If you leave your job, what happens to your life insurance depends on the type of plans your employer offers. Group life insurance—or employer-sponsored insurance—can have options to port or convert your plan. But not all plans have these features.
Life Insurance After You Leave Your Job
Whether or not you can keep your life insurance if you leave your job depends on the conditions of the insurance plan. Conversion and portable plans allow you to retain at least a portion of the insurance.
Some group life insurance policies allow you to convert to an individual plan if you leave your job. You can convert without a physical exam or medical questionnaire. Common options are whole life or universal life insurance.
- Whole Life – The insurance will be in effect for your entire—or whole—life. The premiums are fixed and won’t change with your age or declining health. Although premiums are higher than term life insurance, your policy can build cash value. You can borrow from the accumulated cash value or use it to pay insurance premiums.
- Universal Life – Universal life insurance combines affordability with permanence. It offers the lower premiums of term insurance, but like whole life insurance, it lasts for the remainder of your life. The plans your employer provides may—or may not—build cash value.
Portability allows you to continue your life insurance plan if you’re laid off or voluntarily leave your company. You’ll have term life insurance protection for a period that is specified by your plan. Depending on the policy, you can take all or a portion of the coverage after you leave your job. The plan might specify—in dollars—the minimum and maximum amount of coverage that you can continue for yourself, your spouse, or a child.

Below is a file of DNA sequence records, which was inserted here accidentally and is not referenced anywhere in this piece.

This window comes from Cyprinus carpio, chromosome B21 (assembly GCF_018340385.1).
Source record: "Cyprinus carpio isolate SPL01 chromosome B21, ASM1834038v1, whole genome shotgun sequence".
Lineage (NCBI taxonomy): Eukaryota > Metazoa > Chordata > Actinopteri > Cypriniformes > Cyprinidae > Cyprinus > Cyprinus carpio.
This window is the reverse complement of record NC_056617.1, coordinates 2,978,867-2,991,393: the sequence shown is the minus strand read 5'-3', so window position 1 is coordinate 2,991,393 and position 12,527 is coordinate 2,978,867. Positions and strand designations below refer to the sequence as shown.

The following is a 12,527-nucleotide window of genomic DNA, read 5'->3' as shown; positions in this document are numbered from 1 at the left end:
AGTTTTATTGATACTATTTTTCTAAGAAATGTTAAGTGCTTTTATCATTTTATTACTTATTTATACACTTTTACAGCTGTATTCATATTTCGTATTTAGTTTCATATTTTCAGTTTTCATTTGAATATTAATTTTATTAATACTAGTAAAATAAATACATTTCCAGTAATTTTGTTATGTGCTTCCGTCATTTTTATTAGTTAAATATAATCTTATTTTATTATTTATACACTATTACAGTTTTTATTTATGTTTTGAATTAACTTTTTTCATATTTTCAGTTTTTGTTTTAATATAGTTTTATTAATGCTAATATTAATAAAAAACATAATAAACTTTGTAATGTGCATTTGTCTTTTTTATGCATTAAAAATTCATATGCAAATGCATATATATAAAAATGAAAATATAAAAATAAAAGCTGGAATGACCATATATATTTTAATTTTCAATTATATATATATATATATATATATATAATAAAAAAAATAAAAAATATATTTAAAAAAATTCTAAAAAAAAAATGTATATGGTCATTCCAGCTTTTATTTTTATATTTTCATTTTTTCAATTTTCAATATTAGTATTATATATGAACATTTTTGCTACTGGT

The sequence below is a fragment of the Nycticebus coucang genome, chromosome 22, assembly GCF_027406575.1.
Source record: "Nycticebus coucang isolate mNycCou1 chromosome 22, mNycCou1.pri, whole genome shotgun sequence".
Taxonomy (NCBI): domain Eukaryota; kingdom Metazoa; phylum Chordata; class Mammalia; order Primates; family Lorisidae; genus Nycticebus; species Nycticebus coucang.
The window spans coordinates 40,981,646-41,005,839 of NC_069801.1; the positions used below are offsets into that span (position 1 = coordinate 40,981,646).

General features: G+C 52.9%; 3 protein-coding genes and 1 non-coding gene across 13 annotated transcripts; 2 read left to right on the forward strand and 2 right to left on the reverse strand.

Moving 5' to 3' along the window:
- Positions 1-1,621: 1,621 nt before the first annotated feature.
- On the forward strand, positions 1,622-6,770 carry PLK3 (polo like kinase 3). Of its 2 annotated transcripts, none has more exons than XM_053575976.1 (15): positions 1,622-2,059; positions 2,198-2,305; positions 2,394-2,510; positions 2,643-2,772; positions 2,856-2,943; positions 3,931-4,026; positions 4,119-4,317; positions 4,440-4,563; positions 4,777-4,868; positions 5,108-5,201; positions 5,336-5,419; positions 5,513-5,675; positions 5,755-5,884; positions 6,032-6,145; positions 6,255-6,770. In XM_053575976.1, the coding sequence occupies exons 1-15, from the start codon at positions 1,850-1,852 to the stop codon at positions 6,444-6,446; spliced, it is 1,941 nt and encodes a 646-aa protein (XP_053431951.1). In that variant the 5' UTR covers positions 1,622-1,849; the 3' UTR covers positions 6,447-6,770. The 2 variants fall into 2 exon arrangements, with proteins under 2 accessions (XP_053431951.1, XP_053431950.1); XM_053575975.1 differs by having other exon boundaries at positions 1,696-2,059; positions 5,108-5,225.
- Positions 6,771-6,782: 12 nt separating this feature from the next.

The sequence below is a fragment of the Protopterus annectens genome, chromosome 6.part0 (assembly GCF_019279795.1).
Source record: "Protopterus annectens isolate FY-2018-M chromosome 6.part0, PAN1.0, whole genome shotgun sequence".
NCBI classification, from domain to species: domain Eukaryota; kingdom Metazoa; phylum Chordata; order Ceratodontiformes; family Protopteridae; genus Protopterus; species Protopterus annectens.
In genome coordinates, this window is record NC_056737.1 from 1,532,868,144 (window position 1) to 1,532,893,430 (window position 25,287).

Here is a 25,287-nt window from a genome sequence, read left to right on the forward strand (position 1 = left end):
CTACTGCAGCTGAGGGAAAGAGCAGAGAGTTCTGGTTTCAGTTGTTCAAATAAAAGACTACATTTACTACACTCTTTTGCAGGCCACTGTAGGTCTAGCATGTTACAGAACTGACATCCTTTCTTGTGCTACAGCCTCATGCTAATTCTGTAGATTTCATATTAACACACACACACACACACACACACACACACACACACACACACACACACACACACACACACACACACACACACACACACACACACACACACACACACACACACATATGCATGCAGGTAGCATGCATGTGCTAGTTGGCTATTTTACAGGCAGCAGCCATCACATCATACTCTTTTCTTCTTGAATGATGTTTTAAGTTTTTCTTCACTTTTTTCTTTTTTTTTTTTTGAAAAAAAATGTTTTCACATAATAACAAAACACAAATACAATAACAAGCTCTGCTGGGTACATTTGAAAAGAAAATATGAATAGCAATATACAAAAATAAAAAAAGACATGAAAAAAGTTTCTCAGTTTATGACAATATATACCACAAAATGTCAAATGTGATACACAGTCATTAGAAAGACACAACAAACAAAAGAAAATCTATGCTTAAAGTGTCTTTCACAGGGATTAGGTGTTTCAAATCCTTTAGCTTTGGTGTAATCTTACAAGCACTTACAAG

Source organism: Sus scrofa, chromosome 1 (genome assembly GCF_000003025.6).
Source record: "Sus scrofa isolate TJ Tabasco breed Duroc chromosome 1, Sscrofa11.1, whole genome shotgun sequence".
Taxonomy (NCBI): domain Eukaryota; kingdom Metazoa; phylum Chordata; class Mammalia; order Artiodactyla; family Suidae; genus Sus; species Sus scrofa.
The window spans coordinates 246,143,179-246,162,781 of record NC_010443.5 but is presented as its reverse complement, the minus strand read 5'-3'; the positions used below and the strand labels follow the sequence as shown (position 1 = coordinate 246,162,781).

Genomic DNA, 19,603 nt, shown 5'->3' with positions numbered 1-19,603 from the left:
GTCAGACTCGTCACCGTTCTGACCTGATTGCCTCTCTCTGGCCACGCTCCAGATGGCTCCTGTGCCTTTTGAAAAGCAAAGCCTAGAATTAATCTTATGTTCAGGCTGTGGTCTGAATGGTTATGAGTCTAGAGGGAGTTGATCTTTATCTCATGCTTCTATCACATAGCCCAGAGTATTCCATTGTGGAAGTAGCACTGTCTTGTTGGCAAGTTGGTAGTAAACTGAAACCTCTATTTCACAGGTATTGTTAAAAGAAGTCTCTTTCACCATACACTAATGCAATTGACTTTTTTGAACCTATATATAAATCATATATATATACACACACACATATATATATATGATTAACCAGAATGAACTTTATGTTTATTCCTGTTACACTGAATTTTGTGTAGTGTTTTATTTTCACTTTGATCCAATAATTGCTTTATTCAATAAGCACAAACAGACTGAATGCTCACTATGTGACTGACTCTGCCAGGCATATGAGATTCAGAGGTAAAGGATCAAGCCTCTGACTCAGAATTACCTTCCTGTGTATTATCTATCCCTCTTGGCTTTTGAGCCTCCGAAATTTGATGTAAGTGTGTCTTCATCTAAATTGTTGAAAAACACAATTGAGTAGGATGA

If Neither Option Is Available
If your employer offers life insurance that cannot be converted or ported, you lose your coverage when you leave your job.
Is Employer-Sponsored Life Insurance Enough?
Eighteen percent of consumers only have group life insurance coverage that is employer-sponsored. Two factors can help you determine if your employer-sponsored coverage is enough:
- Portability or conversion – If your employer offers life insurance that you can’t convert or port after you leave the business, consider purchasing additional coverage. Ask the human resources team at your job about the cost of premiums if you separate—voluntarily or involuntarily. It may be less expensive to purchase a personal term life insurance policy.
- What’s needed to sustain your survivors? – Funeral expenses, replacement income, education costs, and more can affect how much money you want to leave your beneficiaries. For a list of current and anticipated expenses to consider before you buy an insurance policy, read our blog post, Did You Buy Too Much Life Insurance? What Now?
John Hunt, insurance agent and owner of Hunt Insurance of Raleigh, Durham, and Chapel Hill, sponsors this post. Call us for a hassle-free quote: 919-840-8418.